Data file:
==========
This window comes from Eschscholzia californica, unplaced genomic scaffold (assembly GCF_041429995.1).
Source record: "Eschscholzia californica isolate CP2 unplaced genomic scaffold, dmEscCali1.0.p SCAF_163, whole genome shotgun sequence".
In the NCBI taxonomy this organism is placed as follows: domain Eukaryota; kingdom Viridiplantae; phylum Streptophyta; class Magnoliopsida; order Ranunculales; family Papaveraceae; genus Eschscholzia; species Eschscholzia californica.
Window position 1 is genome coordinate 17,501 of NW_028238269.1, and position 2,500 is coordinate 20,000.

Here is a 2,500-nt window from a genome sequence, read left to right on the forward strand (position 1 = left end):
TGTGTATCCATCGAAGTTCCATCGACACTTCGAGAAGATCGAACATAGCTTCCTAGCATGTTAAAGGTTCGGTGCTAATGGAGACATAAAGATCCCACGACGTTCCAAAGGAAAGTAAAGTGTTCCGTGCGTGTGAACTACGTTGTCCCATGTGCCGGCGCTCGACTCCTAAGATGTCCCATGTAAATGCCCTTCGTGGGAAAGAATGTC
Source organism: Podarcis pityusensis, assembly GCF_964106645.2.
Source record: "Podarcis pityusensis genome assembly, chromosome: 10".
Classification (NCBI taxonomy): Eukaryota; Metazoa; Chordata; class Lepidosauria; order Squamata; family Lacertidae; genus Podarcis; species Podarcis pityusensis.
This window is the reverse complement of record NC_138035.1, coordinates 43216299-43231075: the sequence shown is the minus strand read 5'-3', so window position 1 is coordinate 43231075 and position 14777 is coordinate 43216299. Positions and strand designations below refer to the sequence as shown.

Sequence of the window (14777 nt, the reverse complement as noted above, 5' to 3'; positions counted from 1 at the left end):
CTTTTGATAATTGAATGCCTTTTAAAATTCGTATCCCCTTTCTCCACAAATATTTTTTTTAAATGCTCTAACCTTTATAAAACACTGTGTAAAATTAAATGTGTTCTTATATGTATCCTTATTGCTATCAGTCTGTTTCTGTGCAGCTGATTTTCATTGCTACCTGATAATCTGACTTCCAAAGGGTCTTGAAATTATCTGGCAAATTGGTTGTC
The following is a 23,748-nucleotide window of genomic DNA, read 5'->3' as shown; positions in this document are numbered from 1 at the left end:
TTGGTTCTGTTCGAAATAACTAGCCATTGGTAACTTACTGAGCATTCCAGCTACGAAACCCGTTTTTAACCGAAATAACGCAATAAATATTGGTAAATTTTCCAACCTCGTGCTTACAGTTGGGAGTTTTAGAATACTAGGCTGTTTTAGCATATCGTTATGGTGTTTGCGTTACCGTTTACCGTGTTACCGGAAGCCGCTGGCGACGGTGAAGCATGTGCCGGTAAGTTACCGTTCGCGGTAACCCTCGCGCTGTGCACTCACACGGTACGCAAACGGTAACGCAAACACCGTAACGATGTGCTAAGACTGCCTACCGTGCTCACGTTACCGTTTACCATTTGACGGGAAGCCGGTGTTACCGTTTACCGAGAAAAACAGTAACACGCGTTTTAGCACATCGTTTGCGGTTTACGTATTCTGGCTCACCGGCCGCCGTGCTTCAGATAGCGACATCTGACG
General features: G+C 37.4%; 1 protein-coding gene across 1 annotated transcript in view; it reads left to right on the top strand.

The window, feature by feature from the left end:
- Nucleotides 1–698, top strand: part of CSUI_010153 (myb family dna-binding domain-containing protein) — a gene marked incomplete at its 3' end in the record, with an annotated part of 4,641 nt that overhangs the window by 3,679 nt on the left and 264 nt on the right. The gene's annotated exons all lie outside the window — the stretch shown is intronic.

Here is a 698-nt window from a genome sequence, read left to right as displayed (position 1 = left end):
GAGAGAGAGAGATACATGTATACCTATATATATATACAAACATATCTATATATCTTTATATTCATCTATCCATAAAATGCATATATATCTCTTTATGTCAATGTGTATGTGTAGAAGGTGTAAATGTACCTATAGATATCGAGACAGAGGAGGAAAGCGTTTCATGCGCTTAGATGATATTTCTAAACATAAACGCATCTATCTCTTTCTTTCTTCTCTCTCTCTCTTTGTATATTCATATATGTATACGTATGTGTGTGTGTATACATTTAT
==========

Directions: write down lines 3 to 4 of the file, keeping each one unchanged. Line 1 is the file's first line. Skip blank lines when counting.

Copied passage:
In the NCBI taxonomy this organism is placed as follows: domain Eukaryota; kingdom Viridiplantae; phylum Streptophyta; class Magnoliopsida; order Ranunculales; family Papaveraceae; genus Eschscholzia; species Eschscholzia californica.
Window position 1 is genome coordinate 17,501 of NW_028238269.1, and position 2,500 is coordinate 20,000.